The UAE Telecommunications Regulatory Authority rolled out its first National Cybersecurity Strategy on Monday to create a legal framework that safeguards emerging technologies and the nation’s critical infrastructure, as the government boosts cybersecurity investments across the Emirates.
“We will identify all existing cybersecurity laws and also draft new regulations required to cope with emerging cybercrimes,” said Mohammad Al Zarooni, the TRA’s director of policies and programmes.
“A couple of potential areas that draw our immediate attention include data security and online chat protection.”
The new strategy includes 60 initiatives that will be executed across different sectors over the next three years, and then further evaluated.
More than 3.7 million individuals in the UAE were affected by cybercrime in 2017, totalling a financial loss of close to Dh3.86 billion, according to a security insights report by cybersecurity specialist Norton. Total time per consumer lost to cybercrime was almost two days, it said.
According to the TRA, besides providing a resilient cyber infrastructure, the strategy will create new opportunities in the cybersecurity sector that is currently worth Dh1.8bn in the UAE - almost 10 per cent of the entire Middle East and North Africa market.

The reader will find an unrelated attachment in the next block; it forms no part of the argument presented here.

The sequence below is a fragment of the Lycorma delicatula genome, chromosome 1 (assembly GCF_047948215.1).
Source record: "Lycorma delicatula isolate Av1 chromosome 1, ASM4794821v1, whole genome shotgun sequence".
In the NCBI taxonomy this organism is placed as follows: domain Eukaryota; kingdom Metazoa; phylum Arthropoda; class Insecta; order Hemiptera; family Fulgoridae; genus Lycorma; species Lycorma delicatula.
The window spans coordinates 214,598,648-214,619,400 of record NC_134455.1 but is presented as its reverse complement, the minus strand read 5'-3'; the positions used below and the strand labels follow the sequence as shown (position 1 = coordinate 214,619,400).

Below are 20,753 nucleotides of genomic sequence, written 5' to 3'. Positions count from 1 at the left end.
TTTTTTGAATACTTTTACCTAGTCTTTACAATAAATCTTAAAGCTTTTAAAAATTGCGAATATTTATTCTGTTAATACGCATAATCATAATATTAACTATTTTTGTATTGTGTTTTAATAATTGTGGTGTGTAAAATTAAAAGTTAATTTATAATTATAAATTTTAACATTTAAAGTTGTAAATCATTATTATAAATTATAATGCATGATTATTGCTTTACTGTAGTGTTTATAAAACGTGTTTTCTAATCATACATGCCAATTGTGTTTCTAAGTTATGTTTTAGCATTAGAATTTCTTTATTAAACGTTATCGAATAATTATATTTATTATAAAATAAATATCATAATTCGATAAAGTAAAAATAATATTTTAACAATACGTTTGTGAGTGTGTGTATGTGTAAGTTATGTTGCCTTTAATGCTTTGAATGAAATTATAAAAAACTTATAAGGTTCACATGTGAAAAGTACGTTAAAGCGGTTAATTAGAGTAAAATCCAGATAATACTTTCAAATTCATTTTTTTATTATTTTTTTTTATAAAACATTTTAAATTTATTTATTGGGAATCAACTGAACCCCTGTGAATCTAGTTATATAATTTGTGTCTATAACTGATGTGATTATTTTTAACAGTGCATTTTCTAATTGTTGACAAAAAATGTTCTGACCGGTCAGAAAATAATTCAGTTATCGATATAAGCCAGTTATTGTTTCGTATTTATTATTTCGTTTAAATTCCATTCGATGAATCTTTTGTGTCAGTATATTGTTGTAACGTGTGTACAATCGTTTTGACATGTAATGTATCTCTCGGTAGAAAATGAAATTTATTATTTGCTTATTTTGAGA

The TRA is also drafting regulations to ensure the safety of emerging technologies - including cloud computing, artificial intelligence, Internet of Things, digital signatures and blockchain.
“Once ready, regulations [for emerging technologies] will be rolled out in phases, depending on the urgency and market requirements. We will ensure a balance to have a smooth nationwide implementation,” said Mr Zarooni.
The TRA, which regulates the UAE’s telecom sector and enables government entities in the field of "smart" transformation, has developed its strategy after consulting more than 50 relevant global publications and studying other countries' cutting-edge national programmes to incorporate best global practice in the UAE.
The regulator has identified nine different sectors, including energy, telecoms, transportation, health and utilities, as “critical” and dedicated programmes will come up for their security. Critical infrastructure constitutes assets that are essential for the well-being of any nation’s economy and security.
“Critical infrastructure is our priority … even an outage of only couple of hours will impact thousands of people in one go,” said Mr Zarooni, adding, “There will be a unified mechanism to report and respond to minimise damage in case of any breach.”
As part of the strategy, the TRA will work on developing capabilities of more than 40,000 cybersecurity professionals through further training and opening new job avenues in the field of cybersecurity.